Follow the money is never a bad guide in political matters. And so it is with Britain’s negotiations with the EU over the terms of its divorce, now set to take effect on March 29, 2019.
Attention may be currently focused on Spain’s bid to exploit Brexit to make a new grab for Gibraltar – a ploy that will certainly fail – but pretty soon the spotlight will again fall on the size of the divorce settlement. Commission officials are said to be demanding a payment of around £50 billion from the UK to cover its share of liabilities, such as future pension payments and other financial commitments, said by the House of Commons Library to amount to about £180 billion.
Equally, Brexit supporters such as Iain Duncan Smith, the former Cabinet Minister, are arguing that the EU should pay us money on departure to reflect our stake in the assets of the EU, such as its grand buildings and investment bank, as well as the £180 billion net we have contributed to the EU since we joined more than 40 years ago.
But nothing will be resolved quickly because UK ministers, led by Brexit Secretary David Davis, have no intention of agreeing individual items on the EU shopping list. In short, nothing will be agreed until everything is agreed and that won’t happen until very late in the day. Expect some mammoth eleventh hour negotiating session nearly two years from now as the March 29 deadline approaches. That’s when we will discover just how much we have to pay – if anything – to rid ourselves of Brussels.
Less well appreciated is the strength of the UK’s negotiating position. Currently, we are paying about £10 billion net a year for the privilege of being bossed around by the likes of Jean-Claude Juncker and the European Court of Justice. This is a sizeable chunk of the EU’s annual budget of around £120 billion and will leave a nasty hole in the EU’s accounts when we leave. We are the second biggest net contributor after Germany and our departure could readily trigger a financial crisis in an organisation that has no culture of making cuts and has nowhere to turn for the extra cash needed to plug the shortfall.
Countries like France and Italy, also significant contributors to Brussels’s coffers, are in no position to increase their payments and other countries, such as those in Eastern Europe, are either too poor or too small to make a difference. Germany has had enough of bailing out its profligate neighbours and is most unlikely to cough up the shortfall.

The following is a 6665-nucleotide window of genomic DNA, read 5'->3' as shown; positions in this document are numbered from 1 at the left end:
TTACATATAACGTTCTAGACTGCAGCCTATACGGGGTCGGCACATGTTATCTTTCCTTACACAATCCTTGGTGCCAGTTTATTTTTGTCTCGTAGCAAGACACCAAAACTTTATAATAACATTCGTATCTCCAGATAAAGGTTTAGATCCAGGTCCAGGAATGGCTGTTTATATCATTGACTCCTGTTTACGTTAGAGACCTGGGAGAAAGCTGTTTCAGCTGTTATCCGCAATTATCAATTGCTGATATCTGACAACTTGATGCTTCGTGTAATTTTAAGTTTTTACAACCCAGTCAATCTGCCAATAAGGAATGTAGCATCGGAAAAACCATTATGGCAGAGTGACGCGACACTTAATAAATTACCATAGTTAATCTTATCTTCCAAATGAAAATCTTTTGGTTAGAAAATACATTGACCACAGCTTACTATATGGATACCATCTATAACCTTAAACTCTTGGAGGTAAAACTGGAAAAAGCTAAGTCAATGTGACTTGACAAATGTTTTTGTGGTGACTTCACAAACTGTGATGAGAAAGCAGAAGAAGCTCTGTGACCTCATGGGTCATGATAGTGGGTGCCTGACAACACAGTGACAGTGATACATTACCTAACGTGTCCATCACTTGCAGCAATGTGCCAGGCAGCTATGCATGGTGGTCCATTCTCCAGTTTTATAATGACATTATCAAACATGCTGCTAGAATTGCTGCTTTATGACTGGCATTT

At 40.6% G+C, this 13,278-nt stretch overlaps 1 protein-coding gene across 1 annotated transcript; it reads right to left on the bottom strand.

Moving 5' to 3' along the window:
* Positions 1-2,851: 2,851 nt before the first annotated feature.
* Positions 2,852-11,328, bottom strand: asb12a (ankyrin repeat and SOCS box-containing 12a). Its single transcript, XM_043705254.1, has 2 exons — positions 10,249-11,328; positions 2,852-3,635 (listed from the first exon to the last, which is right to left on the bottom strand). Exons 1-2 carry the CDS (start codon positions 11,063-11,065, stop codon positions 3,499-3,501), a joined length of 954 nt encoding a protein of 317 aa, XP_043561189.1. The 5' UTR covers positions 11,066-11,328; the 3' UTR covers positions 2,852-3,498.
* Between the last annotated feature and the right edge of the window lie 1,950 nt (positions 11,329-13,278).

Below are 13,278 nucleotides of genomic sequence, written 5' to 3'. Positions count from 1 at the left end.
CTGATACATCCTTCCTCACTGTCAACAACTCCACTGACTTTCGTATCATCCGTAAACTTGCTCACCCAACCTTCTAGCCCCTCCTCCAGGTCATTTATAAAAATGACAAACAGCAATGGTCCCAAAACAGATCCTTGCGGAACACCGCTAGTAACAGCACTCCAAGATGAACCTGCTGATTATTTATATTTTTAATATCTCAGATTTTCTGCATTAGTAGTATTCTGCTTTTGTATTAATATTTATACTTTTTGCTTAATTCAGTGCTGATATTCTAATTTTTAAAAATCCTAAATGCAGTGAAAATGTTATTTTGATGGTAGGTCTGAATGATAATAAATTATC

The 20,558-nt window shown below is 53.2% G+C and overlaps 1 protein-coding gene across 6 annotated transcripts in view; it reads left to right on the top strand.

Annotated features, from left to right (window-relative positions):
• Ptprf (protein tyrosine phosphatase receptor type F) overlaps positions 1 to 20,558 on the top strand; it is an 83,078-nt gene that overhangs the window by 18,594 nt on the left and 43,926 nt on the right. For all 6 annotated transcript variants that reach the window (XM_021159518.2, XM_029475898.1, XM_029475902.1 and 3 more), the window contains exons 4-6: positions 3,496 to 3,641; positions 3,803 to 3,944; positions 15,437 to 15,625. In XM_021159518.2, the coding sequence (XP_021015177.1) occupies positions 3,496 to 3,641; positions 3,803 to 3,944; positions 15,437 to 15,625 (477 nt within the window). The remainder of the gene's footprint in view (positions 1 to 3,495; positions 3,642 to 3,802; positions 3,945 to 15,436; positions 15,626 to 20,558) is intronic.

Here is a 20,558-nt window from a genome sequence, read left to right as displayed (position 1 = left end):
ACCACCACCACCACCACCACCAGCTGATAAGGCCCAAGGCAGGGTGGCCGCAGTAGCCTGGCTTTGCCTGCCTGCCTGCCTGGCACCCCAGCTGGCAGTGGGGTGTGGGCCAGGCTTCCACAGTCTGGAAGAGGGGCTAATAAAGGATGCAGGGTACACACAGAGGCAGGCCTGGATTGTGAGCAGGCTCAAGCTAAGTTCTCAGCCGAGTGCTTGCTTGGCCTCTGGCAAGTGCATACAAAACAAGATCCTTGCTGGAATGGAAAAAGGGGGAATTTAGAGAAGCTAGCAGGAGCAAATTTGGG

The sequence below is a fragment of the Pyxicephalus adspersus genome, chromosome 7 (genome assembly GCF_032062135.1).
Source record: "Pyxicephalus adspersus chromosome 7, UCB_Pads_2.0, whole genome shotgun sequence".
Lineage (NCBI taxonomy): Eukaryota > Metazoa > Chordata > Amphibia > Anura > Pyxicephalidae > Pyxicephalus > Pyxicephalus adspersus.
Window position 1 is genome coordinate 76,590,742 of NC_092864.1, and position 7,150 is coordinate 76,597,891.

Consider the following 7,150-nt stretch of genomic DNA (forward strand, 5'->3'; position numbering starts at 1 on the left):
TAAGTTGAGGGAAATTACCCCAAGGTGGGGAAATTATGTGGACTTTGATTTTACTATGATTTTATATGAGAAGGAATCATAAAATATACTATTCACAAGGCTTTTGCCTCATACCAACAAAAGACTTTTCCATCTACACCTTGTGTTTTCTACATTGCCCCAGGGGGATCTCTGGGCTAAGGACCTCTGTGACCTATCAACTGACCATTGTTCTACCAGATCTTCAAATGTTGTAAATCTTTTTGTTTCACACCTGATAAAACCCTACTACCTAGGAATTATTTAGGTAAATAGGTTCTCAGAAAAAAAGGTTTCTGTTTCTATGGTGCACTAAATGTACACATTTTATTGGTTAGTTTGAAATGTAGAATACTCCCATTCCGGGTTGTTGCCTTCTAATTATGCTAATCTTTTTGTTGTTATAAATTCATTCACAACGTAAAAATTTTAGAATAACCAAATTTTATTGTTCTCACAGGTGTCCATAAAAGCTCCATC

Hard-line Eurosceptics will argue that Britain should flatly refuse to make any contributions to the EU once it has left in 2019 – and indeed demand a share of the assets. But it is unlikely to be as simple as that. The Treasury is privately briefing that Britain might offer around £20 billion in alimony while other ministers, said to be Liam Fox and Boris Johnson, see no need for a payment of any kind.
They haven’t forgotten the way Margaret Thatcher used to handbag the EU, not least over cash. “I have the money and they won’t get their hands on it,” she told the diplomat Sir Nicholas Henderson in 1979, only three months after entering No 10.
The answer will come down to that final session of horse-trading. Knowing that the EU is strapped for cash we can afford to play hard ball. We can insist on a free trade deal coupled with an end to free movement safe in the knowledge that the EU will be desperate for a British pay-off.
Of course, the whole process of negotiating an orderly exit might collapse in acrimony and recrimination, in which case no deal will be better than a bad deal. But the odds are we will give Europe a golden goodbye, though at nothing like the £50 billion price tag being bandied around today by Juncker and his friends.
(Image: University of Salford)